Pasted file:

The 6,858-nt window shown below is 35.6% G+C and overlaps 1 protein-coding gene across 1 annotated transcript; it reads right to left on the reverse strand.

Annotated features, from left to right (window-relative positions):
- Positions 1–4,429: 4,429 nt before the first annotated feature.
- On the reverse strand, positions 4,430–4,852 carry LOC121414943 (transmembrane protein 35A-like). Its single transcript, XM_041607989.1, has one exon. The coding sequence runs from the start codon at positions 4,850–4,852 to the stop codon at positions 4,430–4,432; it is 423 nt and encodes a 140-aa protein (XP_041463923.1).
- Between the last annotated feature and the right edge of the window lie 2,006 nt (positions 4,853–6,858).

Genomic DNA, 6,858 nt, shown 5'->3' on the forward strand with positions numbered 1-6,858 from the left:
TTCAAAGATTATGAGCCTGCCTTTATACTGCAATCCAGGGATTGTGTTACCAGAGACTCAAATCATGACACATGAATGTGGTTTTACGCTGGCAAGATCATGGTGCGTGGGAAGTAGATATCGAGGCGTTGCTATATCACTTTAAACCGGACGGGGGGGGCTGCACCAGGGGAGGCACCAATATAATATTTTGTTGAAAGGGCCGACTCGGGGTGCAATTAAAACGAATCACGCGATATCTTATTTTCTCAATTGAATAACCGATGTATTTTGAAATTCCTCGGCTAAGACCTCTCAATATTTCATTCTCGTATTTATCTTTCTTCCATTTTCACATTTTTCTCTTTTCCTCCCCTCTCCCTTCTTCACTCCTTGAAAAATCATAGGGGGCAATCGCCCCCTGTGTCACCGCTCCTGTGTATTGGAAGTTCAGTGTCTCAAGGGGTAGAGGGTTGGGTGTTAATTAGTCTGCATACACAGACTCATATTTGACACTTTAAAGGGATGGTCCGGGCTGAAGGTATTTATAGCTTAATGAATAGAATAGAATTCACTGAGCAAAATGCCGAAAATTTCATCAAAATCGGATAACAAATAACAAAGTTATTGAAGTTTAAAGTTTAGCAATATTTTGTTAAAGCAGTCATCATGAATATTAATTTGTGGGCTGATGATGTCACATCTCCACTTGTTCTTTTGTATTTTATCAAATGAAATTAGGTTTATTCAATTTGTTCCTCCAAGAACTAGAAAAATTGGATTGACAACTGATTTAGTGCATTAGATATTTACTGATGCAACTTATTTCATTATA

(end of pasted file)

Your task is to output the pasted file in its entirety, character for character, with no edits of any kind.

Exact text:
The 6,858-nt window shown below is 35.6% G+C and overlaps 1 protein-coding gene across 1 annotated transcript; it reads right to left on the reverse strand.

Annotated features, from left to right (window-relative positions):
- Positions 1–4,429: 4,429 nt before the first annotated feature.
- On the reverse strand, positions 4,430–4,852 carry LOC121414943 (transmembrane protein 35A-like). Its single transcript, XM_041607989.1, has one exon. The coding sequence runs from the start codon at positions 4,850–4,852 to the stop codon at positions 4,430–4,432; it is 423 nt and encodes a 140-aa protein (XP_041463923.1).
- Between the last annotated feature and the right edge of the window lie 2,006 nt (positions 4,853–6,858).

Genomic DNA, 6,858 nt, shown 5'->3' on the forward strand with positions numbered 1-6,858 from the left:
TTCAAAGATTATGAGCCTGCCTTTATACTGCAATCCAGGGATTGTGTTACCAGAGACTCAAATCATGACACATGAATGTGGTTTTACGCTGGCAAGATCATGGTGCGTGGGAAGTAGATATCGAGGCGTTGCTATATCACTTTAAACCGGACGGGGGGGGCTGCACCAGGGGAGGCACCAATATAATATTTTGTTGAAAGGGCCGACTCGGGGTGCAATTAAAACGAATCACGCGATATCTTATTTTCTCAATTGAATAACCGATGTATTTTGAAATTCCTCGGCTAAGACCTCTCAATATTTCATTCTCGTATTTATCTTTCTTCCATTTTCACATTTTTCTCTTTTCCTCCCCTCTCCCTTCTTCACTCCTTGAAAAATCATAGGGGGCAATCGCCCCCTGTGTCACCGCTCCTGTGTATTGGAAGTTCAGTGTCTCAAGGGGTAGAGGGTTGGGTGTTAATTAGTCTGCATACACAGACTCATATTTGACACTTTAAAGGGATGGTCCGGGCTGAAGGTATTTATAGCTTAATGAATAGAATAGAATTCACTGAGCAAAATGCCGAAAATTTCATCAAAATCGGATAACAAATAACAAAGTTATTGAAGTTTAAAGTTTAGCAATATTTTGTTAAAGCAGTCATCATGAATATTAATTTGTGGGCTGATGATGTCACATCTCCACTTGTTCTTTTGTATTTTATCAAATGAAATTAGGTTTATTCAATTTGTTCCTCCAAGAACTAGAAAAATTGGATTGACAACTGATTTAGTGCATTAGATATTTACTGATGCAACTTATTTCATTATA